U.S. plays second fiddle as Europe smolders

The International Monetary Fund has assembled an extra $430 billion after weeks of discussion, complementing roughly $1 trillion that the euro zone has raised to battle its problems. The pledges mean the United States is now the fund's second-largest contributor, behind Japan, after choosing not to push a larger U.S. commitment through Congress. Despite the expansion of the world's financial crisis funds, a basic assumption is already in question. In arguing for larger pots of money, officials have argued that a bigger ''firewall'' would reassure markets and make use of the funds unnecessary. Yet Spain's borrowing costs are again rising, and it remains uncertain how a deepening of problems in Italy and Spain would be managed. — Howard Schneider (Read related article.)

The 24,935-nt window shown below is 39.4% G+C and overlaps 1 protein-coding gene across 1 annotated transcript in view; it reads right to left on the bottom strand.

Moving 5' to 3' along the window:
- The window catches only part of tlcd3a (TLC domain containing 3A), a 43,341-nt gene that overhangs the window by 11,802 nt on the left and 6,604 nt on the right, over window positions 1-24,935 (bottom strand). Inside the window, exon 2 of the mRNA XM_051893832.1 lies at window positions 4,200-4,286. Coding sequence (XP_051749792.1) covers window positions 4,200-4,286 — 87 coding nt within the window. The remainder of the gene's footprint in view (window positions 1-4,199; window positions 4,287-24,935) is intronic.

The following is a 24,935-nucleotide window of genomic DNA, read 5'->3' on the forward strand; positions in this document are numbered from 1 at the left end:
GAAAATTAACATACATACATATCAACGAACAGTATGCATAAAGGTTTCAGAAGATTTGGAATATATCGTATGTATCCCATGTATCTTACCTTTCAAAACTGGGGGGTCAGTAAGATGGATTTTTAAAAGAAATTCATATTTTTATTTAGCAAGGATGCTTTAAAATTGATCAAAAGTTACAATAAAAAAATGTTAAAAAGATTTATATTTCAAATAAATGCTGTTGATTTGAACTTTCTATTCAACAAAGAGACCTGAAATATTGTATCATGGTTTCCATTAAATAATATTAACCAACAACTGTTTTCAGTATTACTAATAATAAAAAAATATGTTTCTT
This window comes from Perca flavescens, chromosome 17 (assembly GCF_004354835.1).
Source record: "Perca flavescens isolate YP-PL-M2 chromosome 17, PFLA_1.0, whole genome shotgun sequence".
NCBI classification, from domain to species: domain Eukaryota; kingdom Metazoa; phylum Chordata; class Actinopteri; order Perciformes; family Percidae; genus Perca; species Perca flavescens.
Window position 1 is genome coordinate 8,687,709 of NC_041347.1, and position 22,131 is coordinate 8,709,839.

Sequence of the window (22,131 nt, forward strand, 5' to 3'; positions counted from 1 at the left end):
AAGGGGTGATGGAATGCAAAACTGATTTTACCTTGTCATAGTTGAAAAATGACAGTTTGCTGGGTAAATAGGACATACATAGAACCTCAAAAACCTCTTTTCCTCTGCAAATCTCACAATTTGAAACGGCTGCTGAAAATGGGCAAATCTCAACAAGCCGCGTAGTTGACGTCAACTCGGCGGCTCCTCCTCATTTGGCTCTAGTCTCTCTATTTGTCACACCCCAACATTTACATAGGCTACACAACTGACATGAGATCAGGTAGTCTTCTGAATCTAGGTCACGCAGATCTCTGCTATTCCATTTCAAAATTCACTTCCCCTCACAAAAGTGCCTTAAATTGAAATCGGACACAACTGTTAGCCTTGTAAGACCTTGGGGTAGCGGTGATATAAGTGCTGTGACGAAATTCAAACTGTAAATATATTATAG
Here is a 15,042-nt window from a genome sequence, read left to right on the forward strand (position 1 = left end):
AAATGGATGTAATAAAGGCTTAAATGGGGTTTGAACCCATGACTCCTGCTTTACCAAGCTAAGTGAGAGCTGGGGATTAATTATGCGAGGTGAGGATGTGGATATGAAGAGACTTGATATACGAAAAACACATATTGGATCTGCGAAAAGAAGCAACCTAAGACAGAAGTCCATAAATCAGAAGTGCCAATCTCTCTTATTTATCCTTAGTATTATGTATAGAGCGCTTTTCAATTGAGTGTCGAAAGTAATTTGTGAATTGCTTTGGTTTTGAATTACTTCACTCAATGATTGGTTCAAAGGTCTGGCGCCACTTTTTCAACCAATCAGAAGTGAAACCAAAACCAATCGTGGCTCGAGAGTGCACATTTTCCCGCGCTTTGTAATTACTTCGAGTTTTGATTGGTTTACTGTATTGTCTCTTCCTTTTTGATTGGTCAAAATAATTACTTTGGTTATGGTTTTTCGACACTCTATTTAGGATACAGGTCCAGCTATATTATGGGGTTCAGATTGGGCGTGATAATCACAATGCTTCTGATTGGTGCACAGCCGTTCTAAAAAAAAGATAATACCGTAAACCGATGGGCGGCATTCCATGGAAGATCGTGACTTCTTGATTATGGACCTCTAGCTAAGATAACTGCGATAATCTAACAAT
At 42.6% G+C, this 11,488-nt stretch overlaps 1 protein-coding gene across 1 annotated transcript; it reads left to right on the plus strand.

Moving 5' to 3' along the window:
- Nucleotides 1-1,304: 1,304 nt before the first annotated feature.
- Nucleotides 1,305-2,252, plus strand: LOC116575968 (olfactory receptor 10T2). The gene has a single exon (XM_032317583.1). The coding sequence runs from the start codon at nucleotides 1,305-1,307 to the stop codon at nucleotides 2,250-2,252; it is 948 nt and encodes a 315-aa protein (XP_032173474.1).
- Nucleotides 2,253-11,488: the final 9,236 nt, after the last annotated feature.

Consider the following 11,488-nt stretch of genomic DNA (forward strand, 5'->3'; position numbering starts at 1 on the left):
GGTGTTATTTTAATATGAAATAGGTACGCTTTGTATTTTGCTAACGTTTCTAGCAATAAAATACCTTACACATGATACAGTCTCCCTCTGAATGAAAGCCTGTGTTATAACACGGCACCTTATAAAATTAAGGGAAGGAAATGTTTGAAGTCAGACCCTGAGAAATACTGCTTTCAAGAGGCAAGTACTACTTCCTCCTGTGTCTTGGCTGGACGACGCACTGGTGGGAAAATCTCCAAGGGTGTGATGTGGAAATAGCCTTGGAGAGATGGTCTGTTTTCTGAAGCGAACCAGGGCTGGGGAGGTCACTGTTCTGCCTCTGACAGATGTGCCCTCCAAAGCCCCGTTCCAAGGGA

Sources: International Monetary Fund; European Union | Howard Schneider and Tobey/The Washington Post April 20, 2012
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